Squash Blossom Soup

Edible Flower Series

Squash Blossoms

If you do not have a garden to harvest blossoms from. Go to your local farmer’s market and ask the farmer vendor if they have blossoms or if you could get some from them.  If you do not have a farmer’s market, try asking your grocer could order you some.

Squash blossoms can come from any summer or winter squashes. Although it is thought that winter blossoms are slightly more bitter. But they all are edible. The taste of a squash blossom is mildly like the squash it comes from.  Recipe in description

Zucchini Flower, Pumpkin Flowers, Squash Blossoms in Hispanic cultures are referred to as Flor de Calabaza. They are used in Mexican Cuisine and in pupusas in Salvadoran cuisine as an ingredient in quesadillas and empanadas.

They are also popular in Italian cooking. Where squash blossoms are stuffed with a mixture of ricotta and Parmesan cheeses, fresh basil and shallots and are then tempura-battered, deep fried. In Italian they are referred to as fiori di zucchini fritti.

You want to use the male flower. Mainly because a plant produces many more then female. In addition, the female blossoms will become the fruit.  You do not want to interfere with your harvest production. Also, it is best not to pick all the males.  Or your plant might not produce any fruit.  Although, female blooms are the best tasting.

Morning is the best time for harvesting squash flowers for most recipes. But if you are stuffing them, evening is the best.  Because they are open. Choose male flowers when they are still in bud form. Male flowers are the first to grow on a plant. A fully formed blooms are usually hairy and difficult to handle.

When looking for male squash blossoms 3 to 4 inches long. Male squash blossoms are the ones that don’t have a baby squash attached. These flowers tend to have a short shelf life, so be sure to make this soup shortly after purchasing the blossoms (same or next day).

One cup of squash blossom is about:

  • 5 calories
  • 1 gram carbohydrates
  • less than one gram of protein
  • Vitamin A 117μg
  • Vitamin C 13.5mg
  • Calcium 10mg
  • Iron 0.1mg
  • Hight in potassium, beta carotene, vitamins B & K

Squash blossoms are extremely perishable. They should be stored in the refrigerator for no more than a day. Or picked just before use. The blossoms are naturally soft and somewhat limp. Choose those that look fresh and have closed buds.

Where to buy online (these link help support our channel)

Squash Blossoms Harvest Soup

The recipe calls for a poblano or jalapeno pepper.  A poblano is a mild chili pepper. Dried, it is called ancho or chile ancho. It is commonly used in chile rellenos poblanos.  Using females reduces the harvest

Ingredients

  • 2 tablespoons butter or ghee
  • 1 large red onion, chopped
  • 6 cups chicken broth, low sodium
  • 2 Yukon gold potato or russets, cubed with skins (about 2 cups_
  • 24 large squash blossoms (zucchini, pumpkin, etc.), preferably male flowers
  • 1 poblano or Jalapenos, chopped
  • 1 cup milk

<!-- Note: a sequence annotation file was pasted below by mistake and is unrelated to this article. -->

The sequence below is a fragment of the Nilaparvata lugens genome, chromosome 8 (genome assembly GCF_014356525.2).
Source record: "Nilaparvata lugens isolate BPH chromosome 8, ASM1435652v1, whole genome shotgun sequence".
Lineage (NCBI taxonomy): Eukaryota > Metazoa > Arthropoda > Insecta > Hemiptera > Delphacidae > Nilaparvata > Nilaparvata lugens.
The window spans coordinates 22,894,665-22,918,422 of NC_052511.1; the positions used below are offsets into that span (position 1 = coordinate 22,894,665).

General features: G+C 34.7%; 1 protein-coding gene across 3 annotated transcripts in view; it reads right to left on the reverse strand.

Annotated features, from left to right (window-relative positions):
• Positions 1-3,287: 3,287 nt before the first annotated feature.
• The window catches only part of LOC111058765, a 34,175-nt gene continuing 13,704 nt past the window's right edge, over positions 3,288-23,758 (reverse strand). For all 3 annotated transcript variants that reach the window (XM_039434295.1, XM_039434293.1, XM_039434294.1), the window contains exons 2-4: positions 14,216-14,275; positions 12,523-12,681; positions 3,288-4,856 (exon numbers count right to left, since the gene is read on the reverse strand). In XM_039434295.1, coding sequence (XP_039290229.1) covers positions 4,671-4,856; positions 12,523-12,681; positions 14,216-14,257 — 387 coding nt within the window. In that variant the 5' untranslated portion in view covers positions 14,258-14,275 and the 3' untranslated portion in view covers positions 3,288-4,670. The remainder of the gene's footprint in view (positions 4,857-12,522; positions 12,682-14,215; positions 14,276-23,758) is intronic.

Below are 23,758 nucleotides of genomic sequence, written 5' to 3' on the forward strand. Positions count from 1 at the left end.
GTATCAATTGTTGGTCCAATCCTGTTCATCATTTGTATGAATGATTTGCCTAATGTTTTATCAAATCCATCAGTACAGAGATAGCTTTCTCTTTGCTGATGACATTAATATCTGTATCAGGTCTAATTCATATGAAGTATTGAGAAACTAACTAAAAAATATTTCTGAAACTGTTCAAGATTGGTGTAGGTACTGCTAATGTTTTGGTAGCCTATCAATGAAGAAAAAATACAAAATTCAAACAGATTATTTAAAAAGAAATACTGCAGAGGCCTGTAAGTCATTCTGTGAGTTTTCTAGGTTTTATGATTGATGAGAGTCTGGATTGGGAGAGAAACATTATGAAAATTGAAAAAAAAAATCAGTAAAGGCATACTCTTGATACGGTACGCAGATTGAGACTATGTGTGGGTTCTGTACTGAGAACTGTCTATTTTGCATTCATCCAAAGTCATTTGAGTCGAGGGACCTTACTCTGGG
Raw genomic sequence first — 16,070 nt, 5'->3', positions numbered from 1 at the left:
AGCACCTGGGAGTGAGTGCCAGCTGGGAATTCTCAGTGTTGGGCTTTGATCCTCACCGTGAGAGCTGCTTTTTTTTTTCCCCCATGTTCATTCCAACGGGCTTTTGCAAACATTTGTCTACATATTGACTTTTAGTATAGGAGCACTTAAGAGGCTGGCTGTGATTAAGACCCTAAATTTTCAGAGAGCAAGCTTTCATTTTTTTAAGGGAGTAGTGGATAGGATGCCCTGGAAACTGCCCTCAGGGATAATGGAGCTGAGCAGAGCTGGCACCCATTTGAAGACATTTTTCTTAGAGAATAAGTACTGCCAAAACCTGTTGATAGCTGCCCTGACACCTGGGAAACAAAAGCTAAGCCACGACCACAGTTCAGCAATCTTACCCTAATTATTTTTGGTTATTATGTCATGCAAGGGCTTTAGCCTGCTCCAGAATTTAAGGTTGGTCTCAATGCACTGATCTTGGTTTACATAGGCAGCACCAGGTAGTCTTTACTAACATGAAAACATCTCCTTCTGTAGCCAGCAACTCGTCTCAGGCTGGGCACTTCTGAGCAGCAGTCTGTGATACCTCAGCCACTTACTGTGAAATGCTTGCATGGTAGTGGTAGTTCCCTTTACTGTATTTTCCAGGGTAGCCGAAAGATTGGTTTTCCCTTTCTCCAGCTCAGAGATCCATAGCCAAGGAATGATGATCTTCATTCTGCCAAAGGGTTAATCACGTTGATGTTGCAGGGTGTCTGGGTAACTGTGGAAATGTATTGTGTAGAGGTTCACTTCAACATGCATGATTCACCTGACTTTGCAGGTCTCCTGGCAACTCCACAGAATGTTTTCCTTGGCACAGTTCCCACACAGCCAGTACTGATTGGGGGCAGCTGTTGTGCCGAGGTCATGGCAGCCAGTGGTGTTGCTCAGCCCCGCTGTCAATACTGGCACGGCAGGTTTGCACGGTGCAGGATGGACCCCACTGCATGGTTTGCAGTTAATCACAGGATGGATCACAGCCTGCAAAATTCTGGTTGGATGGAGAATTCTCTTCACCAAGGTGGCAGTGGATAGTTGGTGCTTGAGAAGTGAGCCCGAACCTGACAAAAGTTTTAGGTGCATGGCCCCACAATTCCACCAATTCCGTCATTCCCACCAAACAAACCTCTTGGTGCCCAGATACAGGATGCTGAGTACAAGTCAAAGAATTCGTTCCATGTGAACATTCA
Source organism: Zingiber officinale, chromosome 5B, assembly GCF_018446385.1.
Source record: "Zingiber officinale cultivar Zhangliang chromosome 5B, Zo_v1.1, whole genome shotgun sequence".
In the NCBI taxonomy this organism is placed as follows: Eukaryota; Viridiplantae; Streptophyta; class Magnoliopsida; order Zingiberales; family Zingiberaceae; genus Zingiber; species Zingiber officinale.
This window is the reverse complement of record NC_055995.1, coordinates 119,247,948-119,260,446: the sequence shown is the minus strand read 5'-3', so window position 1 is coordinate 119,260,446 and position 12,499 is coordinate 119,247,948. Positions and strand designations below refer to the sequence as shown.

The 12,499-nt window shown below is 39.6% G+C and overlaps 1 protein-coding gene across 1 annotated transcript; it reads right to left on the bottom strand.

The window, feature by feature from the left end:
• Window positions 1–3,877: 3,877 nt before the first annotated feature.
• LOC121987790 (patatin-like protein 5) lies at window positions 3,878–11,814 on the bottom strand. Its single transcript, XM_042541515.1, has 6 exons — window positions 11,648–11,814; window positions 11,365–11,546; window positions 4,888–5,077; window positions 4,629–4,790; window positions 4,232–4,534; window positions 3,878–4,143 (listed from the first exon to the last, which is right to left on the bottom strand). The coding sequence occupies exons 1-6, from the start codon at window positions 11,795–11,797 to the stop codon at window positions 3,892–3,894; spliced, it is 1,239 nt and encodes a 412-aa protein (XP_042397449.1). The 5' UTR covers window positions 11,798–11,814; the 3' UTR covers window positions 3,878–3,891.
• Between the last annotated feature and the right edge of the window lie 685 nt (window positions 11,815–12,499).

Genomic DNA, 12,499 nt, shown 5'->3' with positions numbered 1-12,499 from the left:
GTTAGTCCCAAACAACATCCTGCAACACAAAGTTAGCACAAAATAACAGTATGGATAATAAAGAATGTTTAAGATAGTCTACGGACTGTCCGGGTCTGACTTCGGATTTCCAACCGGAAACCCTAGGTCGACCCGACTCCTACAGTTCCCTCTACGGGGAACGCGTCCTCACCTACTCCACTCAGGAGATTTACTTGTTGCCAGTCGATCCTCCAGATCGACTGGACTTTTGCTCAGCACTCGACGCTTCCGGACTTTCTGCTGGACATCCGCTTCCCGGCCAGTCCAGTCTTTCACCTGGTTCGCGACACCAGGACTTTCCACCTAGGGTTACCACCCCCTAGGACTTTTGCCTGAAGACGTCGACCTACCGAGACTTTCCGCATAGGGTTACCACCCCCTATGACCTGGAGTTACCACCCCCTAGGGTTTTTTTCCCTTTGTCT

• 2 Celery stalks
  • 2 medium zucchinis, chopped
  • 1 cup carrots, shredded
  • 1 cup fresh or frozen corn
  • ½ cup heavy cream (aka: whipping cream)
  • 1- ½ teaspoon Himalayan, Sea or Kosher salt
  • ½ teaspoon pepper, ground
  • 1 teaspoon curry powder (optional)
  • Grape tomatoes for garnish (optional)
  • Basil, Fresh for garnish (optional)

Directions

  1. Roast the pepper on an iron skillet. If you do not have one you can use a regular pan.  But you will get the best flavor from an iron skillet.  Turn the pepper until all sides are blistery and brown.  Do not peel the cooked skin.  We want the flavor from the roasted skin.
  2. In a Dutch oven or large pot, melt butter over medium heat.
  3. Add onion, carrots, and celery. Cook for about 6 minutes or until the onions are translucent and golden.
  4. Remove half of the onions/ celery mixture and set aside.
  5. Add chicken stock and chopped potato to the pot and bring mixture to a boil over medium-high heat. Once boiling, drop down the heat to medium-low and simmer partially covered for 20 minutes.
  6. Prepare squash blossoms by breaking off the stems, peel off the sepals. (pronounced “sea-pull”). These are the small, wavy leaves that grown from the base of the blossom. Remove the stamen (pronounced “stay-men). Which is the male fertilizing organ of a flower in the center of the blossom. It is OK if you damage the flower. We are going to be chopping them. Discard stems, sepals and stamen.
  7. Slice blossoms into strips.
  8. Divide blossoms into two piles. Add one pile to the soup and cook for 3 minutes.
  9. In the pot, using an immersion blender, blend the mixture until smooth. If you do not have an immersion blender, you can use a blender. Just make sure you work in batches. Then return the mixture back to the pot.
  10. Add and stir in the zucchini, chile pepper, carrots and reserved onion/celery to the soup.
  11. Simmer the soup for an additional 25 minutes. Or until zucchini is translucence.
  12. Add milk, corn and reserved blossoms to soup. Simmer additional 5 minutes
  13. Remove soup from heat. Then stir in heavy cream
  14. add curry powder, salt and pepper.

Music Credits:

Music by Dj Quads
● @
aka-dj-quads
twitter.com/DjQuads
www.youtube.com/channel/UCusFqutyfTWRqGhC8kHA5uw
open.spotify.com/artist/2VZrdImbvB03VWApYtBRr3
www.instagram.com/djquads

Download for free on The Artist Union: theartistunion.com/tracks/3d890f

DISCLAIMER:

This video, content, and description contains affiliate links, which means that if you click on one of the product links, Colorado Martini receives a small commission from Amazon and other affiliate programs. Please see our disclaimer statement on our website https://www.coloradomartinis.com.  This helps support our channel and website and allows us to continue to make videos and content like this. Thank you for the support!

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